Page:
When I began making road trips near and far, I took to sending postcards that also reflected my quirky tastes. I have mailed postcards with images of the now-defunct DeSoto automobile, the great actor Montgomery Clift and a Marc Chagall painting. When I correspond this way, it is my chance to revive, in my small way a variety of arts that seem to be fading.
First of the endangered talents is connecting with my friends and loved ones through putting pen to paper. For me, sending a few simple lines or a paragraph from afar is an old school 'shout out' to people and sending it in a very unusual and unexpected way. I know that I enjoy checking my mailbox, as I have since childhood, and delighting in finding a friendly message in my mailbox.
Secondly, sending postcards can spark renewed communications with those who otherwise would be lost or forgotten. For example, I exchange postcards with my kindergarten teacher. Over three decades since I left Ms. Nichols' class, we regularly send friendly and informal reports to each other about our respective travels and vacations. I look forward to each Christmas card time when my now-retired teacher updates me on her life and family in North Carolina. Through my writing to people, I learned that my former Sunday school teacher collects postcards. Judy's name is atop the list of people to keep in touch with while I am on the road.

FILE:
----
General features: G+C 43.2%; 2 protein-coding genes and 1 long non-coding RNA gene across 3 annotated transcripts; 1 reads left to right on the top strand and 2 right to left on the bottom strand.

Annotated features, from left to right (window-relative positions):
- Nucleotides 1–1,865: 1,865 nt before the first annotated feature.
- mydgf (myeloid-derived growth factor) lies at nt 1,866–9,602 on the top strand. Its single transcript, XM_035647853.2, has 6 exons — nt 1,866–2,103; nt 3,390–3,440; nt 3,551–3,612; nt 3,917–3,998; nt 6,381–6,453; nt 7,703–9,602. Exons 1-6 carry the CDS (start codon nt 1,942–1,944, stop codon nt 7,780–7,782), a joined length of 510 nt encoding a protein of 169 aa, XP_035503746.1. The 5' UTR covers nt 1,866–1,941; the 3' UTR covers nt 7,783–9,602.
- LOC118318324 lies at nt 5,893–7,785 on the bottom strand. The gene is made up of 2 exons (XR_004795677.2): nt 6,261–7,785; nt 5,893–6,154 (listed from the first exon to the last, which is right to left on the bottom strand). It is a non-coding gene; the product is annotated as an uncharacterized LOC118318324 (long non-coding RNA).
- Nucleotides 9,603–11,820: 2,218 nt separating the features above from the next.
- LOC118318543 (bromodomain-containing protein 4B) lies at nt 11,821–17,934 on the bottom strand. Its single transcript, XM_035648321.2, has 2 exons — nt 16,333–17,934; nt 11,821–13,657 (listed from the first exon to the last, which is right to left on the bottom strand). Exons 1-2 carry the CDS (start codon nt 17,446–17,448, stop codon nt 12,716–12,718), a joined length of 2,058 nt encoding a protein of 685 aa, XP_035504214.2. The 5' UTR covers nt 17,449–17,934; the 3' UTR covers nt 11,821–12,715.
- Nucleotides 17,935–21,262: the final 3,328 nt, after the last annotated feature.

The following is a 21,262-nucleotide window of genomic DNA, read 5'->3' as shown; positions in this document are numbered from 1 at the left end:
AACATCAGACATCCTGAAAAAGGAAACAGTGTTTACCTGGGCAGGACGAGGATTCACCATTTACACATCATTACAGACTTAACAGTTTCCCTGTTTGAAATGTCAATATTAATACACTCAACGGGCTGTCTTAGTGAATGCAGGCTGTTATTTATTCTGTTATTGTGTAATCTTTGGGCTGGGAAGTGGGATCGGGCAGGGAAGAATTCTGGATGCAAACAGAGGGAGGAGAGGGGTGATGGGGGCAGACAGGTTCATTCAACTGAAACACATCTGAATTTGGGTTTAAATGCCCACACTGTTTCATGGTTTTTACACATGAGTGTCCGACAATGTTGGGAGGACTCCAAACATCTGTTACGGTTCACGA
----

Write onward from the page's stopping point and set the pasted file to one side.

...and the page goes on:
Lastly, postcards are a selfish pursuit for me. Writing regularly, even after my school year is done for the summer, helps me to stay in the flow (To borrow a page or two from Eric Butterworth) as I learn to express myself more naturally each time I put my thoughts down. This added benefit of mental and spiritual renewal is why I highly recommend buying some novel postcards and a few postcard stamps.
It's not as much my permanent state of mind, but how I feel whenever someone says "John Meeks."
There are four men here who share the same name.
The first, my grandfather, turns 90 years old next month. This weekend, the town of Idlewild dedicated a park to him. It was a real joy to see this sweet Michigan town pay tribute to my Grandpa John.
The second and third are my father and my uncle. My dad is "John L." and my uncle is "Jack" for purposes of keeping things simple among the Meeks clan.
The youngest of the John Meeks club is yours truly. Thanks to great family, friendship and food this summer, my belly is slowly expanding to be like the first three Johns with the same last name. Note to self: time to hit the treadmill upon my return to Florida - LOL.
I was honored to participate in an interview with local television crew about my grandfather and the dedication of my grandfather's park. This event reminds me the good that lies in my name and the duty that I have to maintain my end of it in my corner of the world.
Wednesday, August 1, 2012
I remember how I built walls between myself and the world when I was a young Baptist. I hid within them from fear. I was afraid of beliefs that differed from mine because I knew that my way was the only way. I retreated behind these same walls when I felt challenged by what I felt to be opposing viewpoints.